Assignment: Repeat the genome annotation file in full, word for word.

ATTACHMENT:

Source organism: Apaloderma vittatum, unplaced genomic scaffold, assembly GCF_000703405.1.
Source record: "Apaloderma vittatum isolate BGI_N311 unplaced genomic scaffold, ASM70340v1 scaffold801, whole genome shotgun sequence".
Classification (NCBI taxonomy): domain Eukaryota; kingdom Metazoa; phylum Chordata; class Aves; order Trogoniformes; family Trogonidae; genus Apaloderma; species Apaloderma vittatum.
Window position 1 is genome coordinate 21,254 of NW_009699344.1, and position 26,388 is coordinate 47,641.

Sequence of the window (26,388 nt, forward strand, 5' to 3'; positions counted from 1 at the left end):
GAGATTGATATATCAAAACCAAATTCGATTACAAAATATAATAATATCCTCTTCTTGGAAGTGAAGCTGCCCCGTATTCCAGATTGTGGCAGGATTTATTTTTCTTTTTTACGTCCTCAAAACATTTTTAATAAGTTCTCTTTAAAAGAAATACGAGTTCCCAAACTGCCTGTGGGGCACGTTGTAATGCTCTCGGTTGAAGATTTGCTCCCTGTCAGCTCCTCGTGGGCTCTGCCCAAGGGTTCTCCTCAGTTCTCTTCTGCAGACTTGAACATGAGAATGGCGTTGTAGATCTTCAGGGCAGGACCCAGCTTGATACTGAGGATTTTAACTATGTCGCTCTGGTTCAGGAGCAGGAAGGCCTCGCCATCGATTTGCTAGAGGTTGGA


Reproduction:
Source organism: Apaloderma vittatum, unplaced genomic scaffold, assembly GCF_000703405.1.
Source record: "Apaloderma vittatum isolate BGI_N311 unplaced genomic scaffold, ASM70340v1 scaffold801, whole genome shotgun sequence".
Classification (NCBI taxonomy): domain Eukaryota; kingdom Metazoa; phylum Chordata; class Aves; order Trogoniformes; family Trogonidae; genus Apaloderma; species Apaloderma vittatum.
Window position 1 is genome coordinate 21,254 of NW_009699344.1, and position 26,388 is coordinate 47,641.

Sequence of the window (26,388 nt, forward strand, 5' to 3'; positions counted from 1 at the left end):
GAGATTGATATATCAAAACCAAATTCGATTACAAAATATAATAATATCCTCTTCTTGGAAGTGAAGCTGCCCCGTATTCCAGATTGTGGCAGGATTTATTTTTCTTTTTTACGTCCTCAAAACATTTTTAATAAGTTCTCTTTAAAAGAAATACGAGTTCCCAAACTGCCTGTGGGGCACGTTGTAATGCTCTCGGTTGAAGATTTGCTCCCTGTCAGCTCCTCGTGGGCTCTGCCCAAGGGTTCTCCTCAGTTCTCTTCTGCAGACTTGAACATGAGAATGGCGTTGTAGATCTTCAGGGCAGGACCCAGCTTGATACTGAGGATTTTAACTATGTCGCTCTGGTTCAGGAGCAGGAAGGCCTCGCCATCGATTTGCTAGAGGTTGGA